SAAMI Approves .30 Super Carry
The Sporting Arms and Ammunition Manufacturers’ Institute (SAAMI) has announced the acceptance of a new pistol cartridge for standardization. SAAMI—founded in 1926 at the request of the federal government—promotes firearm safety by creating standards that ensure safety, reliability, and interchangeability of firearms, ammunition and their components.
The 30 Super Carry was introduced by Federal Premium earlier this year with a 100-grain bullet traveling at a velocity of 1,250 fps. A 115-grain bullet travels at 1,150 fps and has a maximum average pressure of 52,000 psi.
Shooting Illustrated’s Daniel McElrath covered the self-defense cartridge in January, explaining, “The company created an entirely new cartridge that, while smaller than the 9 mm, skews heavily towards it in terms of power. Dubbed the 30 Super Carry, the new cartridge has a .312-inch bullet diameter, although it’s the same length as a 9 mm. The narrower circumference, though, means more rounds will fit inside a given frame, all else being equal. It also means that, in short order, we’ll be seeing guns specifically designed for the Super Carry that are smaller and lighter than current 9 mm pistols. In other words, we’ll have new guns of .380 ACP size, but with 9 mm muzzle energy.”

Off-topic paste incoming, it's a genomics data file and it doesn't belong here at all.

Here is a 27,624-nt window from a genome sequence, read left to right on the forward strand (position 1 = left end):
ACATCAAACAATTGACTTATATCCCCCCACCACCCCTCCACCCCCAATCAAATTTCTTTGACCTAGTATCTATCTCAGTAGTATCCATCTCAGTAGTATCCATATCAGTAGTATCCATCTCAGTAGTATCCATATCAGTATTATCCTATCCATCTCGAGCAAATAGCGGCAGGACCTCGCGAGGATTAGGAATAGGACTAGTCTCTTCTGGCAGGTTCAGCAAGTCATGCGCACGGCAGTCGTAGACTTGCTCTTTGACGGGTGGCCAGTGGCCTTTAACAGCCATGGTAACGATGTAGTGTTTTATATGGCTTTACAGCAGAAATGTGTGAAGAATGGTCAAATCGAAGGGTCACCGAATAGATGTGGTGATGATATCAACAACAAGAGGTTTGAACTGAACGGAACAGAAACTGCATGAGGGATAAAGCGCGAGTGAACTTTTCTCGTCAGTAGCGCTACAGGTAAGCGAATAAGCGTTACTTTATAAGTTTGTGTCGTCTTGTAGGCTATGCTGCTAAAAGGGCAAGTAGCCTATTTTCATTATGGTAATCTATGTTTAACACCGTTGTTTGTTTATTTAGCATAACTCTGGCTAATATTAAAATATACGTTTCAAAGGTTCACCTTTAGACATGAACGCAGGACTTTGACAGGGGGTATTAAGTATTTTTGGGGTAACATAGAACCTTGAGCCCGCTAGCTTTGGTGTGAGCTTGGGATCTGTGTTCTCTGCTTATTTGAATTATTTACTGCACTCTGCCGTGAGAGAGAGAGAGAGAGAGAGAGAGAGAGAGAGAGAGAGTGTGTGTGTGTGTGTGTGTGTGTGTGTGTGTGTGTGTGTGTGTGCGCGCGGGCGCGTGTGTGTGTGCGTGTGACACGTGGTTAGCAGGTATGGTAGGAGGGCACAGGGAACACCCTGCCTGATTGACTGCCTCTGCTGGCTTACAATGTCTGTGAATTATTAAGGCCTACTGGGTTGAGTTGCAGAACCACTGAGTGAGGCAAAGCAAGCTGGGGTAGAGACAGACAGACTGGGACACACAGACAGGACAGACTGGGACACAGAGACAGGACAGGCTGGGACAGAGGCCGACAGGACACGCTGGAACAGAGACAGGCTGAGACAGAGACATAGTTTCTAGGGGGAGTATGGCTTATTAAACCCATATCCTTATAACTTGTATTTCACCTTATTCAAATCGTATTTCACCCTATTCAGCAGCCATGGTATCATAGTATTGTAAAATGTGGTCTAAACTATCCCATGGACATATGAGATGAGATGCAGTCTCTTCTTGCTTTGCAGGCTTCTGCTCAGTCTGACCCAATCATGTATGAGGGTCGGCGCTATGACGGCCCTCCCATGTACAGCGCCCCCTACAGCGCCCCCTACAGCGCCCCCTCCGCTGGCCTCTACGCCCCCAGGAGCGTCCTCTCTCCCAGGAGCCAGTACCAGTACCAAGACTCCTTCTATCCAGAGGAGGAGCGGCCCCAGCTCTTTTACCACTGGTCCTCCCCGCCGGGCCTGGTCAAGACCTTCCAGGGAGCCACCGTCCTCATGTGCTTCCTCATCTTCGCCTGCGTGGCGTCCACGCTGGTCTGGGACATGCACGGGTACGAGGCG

Smith & Wesson rolled out an M&P Shield Plus in the chambering early, as did Nighthawk Custom, giving Shooting Illustrated Ammo Editor Richard Mann a chance to test the performance two months later. “What we now have with the 30 Super Carry is a cartridge that competes very well with the 9 mm from a terminal-performance standpoint, but with about 16 percent less recoil in similar-size handguns. (Recoil calculations were based on advertised velocities.),” he wrote. “How important is recoil? I ran several multi-shot defensive-handgun drills with a 5-inch Wilson Combat 1911 in 9 mm and the 5-inch Nighthawk Custom 1911 in 30 Super Carry. On average, I was able to complete the drills with the 30 Super Carry 7.2 percent faster.”
Article by GUY J. SAGI